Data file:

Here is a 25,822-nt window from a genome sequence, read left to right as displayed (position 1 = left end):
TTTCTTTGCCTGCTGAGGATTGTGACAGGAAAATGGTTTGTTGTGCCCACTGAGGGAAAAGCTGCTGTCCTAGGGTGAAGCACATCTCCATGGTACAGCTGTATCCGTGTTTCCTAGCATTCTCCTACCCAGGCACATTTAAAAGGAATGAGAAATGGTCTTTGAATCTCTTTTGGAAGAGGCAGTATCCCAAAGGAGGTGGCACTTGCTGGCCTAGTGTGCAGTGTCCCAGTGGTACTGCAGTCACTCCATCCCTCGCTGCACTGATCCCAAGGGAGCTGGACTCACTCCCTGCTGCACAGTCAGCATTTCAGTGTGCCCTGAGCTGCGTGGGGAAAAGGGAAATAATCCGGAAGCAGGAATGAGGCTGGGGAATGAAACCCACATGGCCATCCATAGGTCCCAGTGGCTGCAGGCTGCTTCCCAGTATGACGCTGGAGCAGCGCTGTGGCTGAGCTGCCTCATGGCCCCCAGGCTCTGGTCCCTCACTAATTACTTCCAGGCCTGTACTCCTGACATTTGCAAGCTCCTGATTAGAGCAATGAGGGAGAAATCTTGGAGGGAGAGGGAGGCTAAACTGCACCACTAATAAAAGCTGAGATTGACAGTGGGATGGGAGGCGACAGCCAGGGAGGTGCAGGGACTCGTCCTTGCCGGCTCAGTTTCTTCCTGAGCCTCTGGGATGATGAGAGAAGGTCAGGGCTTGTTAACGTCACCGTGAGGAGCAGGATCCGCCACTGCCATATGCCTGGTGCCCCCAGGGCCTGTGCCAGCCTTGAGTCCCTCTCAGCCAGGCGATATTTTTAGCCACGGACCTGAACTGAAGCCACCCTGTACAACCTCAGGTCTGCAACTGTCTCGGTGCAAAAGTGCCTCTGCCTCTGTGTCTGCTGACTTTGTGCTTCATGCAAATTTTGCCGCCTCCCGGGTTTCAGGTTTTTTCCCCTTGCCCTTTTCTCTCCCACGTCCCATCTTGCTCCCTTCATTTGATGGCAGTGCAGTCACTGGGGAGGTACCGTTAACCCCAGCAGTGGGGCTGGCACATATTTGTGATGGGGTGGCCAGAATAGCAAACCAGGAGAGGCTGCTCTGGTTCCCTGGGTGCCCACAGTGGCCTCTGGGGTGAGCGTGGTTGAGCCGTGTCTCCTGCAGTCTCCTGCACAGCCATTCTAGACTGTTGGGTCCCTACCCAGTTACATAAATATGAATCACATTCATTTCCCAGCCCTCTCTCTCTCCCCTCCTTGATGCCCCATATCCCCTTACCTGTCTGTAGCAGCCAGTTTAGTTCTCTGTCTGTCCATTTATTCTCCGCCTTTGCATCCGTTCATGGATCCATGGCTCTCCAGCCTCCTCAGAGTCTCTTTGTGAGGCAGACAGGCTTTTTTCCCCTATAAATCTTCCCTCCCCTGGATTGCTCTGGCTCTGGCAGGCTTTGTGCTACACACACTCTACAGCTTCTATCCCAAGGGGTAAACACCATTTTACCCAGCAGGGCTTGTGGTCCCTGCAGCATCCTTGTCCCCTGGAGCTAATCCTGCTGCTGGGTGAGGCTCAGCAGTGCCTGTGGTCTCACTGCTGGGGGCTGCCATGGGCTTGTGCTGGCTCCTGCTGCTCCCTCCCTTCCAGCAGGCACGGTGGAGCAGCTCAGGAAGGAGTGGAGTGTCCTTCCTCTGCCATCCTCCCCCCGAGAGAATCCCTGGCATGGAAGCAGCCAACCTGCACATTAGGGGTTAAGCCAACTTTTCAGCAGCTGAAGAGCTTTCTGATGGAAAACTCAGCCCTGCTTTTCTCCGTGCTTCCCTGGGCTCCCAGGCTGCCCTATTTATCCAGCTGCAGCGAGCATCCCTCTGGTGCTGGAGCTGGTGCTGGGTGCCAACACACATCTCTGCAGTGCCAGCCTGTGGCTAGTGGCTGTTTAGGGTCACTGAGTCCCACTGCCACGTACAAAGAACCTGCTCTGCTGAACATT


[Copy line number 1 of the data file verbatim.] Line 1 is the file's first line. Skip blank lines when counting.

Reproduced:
Here is a 25,822-nt window from a genome sequence, read left to right as displayed (position 1 = left end):